Nature 433, 481-487 (3 February 2005) | doi:10.1038/nature03235; Received 30 September 2004; Accepted 1 December 2004

Chance caught on the wing: cis-regulatory evolution and the origin of pigment patterns in Drosophila

Nicolas Gompel1,2,3, Benjamin Prud'homme1,3, Patricia J. Wittkopp1,3, Victoria A. Kassner1 & Sean B. Carroll1

  1. Howard Hughes Medical Institute and Laboratory of Molecular Biology, University of Wisconsin, 1525 Linden Drive, Madison, Wisconsin 53706, USA
  2. These authors contributed equally to this work
  3. Present addresses: Department of Zoology, Cambridge University, Downing Street, Cambridge CB2 3EJ, UK (N.G.); Department of Molecular Biology and Genetics, 227 Biotechnology Building, Cornell University, Ithaca, New York 14853, USA (P.J.W.)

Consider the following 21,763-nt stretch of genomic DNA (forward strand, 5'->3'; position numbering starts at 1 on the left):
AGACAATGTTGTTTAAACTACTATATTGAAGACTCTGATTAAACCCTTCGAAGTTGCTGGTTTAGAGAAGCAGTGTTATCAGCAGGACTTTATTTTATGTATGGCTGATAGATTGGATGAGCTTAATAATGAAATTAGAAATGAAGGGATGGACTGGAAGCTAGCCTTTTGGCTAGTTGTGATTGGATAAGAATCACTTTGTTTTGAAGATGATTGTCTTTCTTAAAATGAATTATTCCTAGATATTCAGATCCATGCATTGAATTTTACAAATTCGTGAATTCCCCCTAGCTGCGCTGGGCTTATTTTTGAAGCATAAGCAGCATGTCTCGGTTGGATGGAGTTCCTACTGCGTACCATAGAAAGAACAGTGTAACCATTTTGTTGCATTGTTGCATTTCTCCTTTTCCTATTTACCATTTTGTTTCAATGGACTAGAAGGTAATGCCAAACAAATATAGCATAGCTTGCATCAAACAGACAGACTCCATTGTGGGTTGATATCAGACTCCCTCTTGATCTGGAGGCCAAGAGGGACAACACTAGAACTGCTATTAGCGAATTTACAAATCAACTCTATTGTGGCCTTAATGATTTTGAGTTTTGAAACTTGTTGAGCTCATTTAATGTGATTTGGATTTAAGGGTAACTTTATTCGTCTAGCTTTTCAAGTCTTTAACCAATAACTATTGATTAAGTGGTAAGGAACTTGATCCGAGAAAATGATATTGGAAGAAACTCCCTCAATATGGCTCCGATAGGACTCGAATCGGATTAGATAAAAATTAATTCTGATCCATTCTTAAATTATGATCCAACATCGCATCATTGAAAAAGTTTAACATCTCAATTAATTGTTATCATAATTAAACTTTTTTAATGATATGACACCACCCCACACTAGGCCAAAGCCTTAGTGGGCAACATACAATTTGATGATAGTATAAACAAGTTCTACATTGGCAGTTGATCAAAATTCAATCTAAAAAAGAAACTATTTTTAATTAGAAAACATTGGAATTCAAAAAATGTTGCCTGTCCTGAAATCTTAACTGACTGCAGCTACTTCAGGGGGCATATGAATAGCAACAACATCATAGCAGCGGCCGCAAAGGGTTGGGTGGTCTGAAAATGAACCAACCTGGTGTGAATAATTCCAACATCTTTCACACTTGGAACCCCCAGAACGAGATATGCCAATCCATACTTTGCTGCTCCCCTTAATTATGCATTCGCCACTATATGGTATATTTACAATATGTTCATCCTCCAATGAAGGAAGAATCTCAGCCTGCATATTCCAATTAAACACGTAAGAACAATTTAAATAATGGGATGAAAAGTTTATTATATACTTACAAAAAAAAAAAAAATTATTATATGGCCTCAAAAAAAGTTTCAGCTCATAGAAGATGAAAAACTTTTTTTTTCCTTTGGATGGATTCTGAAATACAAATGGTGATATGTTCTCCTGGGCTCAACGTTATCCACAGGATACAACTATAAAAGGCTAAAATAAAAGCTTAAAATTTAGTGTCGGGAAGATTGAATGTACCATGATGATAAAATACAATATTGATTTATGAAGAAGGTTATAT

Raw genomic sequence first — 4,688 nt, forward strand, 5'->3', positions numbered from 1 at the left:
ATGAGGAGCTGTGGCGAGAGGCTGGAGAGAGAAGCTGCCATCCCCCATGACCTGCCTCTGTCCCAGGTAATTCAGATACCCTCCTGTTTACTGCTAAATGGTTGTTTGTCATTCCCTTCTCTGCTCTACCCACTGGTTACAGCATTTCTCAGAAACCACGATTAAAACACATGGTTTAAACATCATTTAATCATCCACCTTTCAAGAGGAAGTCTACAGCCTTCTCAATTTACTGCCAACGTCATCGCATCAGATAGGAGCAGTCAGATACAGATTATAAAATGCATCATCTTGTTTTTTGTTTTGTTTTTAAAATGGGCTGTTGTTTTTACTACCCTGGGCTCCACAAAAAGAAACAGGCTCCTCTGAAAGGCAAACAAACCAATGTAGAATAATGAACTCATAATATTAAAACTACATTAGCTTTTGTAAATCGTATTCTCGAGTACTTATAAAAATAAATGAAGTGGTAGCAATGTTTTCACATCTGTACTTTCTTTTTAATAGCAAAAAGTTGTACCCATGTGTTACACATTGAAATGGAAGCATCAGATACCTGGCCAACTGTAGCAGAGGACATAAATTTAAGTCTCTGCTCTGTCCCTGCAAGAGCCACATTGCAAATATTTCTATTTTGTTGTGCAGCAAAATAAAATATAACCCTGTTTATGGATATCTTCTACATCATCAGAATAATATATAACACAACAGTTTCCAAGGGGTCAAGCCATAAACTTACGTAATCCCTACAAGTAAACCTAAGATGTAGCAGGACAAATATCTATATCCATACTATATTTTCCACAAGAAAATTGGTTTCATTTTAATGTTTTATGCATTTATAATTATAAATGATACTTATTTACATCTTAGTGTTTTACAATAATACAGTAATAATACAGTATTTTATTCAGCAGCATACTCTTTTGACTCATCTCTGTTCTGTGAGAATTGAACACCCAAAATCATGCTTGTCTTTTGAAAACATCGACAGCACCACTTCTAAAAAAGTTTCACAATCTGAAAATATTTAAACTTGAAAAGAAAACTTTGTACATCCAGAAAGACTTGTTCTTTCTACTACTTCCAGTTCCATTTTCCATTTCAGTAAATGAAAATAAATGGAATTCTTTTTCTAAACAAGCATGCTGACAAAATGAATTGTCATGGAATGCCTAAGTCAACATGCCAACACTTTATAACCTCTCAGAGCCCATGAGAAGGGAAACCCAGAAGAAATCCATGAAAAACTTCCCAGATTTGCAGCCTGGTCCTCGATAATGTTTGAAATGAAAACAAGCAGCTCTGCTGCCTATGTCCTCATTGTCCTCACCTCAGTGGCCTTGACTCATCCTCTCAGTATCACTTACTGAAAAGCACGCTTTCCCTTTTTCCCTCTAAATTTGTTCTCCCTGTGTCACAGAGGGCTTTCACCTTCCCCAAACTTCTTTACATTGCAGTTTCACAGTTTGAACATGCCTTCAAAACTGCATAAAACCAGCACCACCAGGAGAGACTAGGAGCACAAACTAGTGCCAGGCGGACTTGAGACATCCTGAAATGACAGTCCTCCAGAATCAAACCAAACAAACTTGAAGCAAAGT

Correspondence to: Sean B. Carroll1 Correspondence and requests for materials should be addressed to S.B.C. (Email:
The D. biarmipes y locus sequence is deposited in GenBank under accession number AY817623.


The gain, loss or modification of morphological traits is generally associated with changes in gene regulation during development. However, the molecular bases underlying these evolutionary changes have remained elusive. Here we identify one of the molecular mechanisms that contributes to the evolutionary gain of a male-specific wing pigmentation spot in Drosophila biarmipes, a species closely related to Drosophila melanogaster. We show that the evolution of this spot involved modifications of an ancestral cis-regulatory element of the yellow pigmentation gene. This element has gained multiple binding sites for transcription factors that are deeply conserved components of the regulatory landscape controlling wing development, including the selector protein Engrailed. The evolutionary stability of components of regulatory landscapes, which can be co-opted by chance mutations in cis-regulatory elements, might explain the repeated evolution of similar morphological patterns, such as wing pigmentation patterns in flies.


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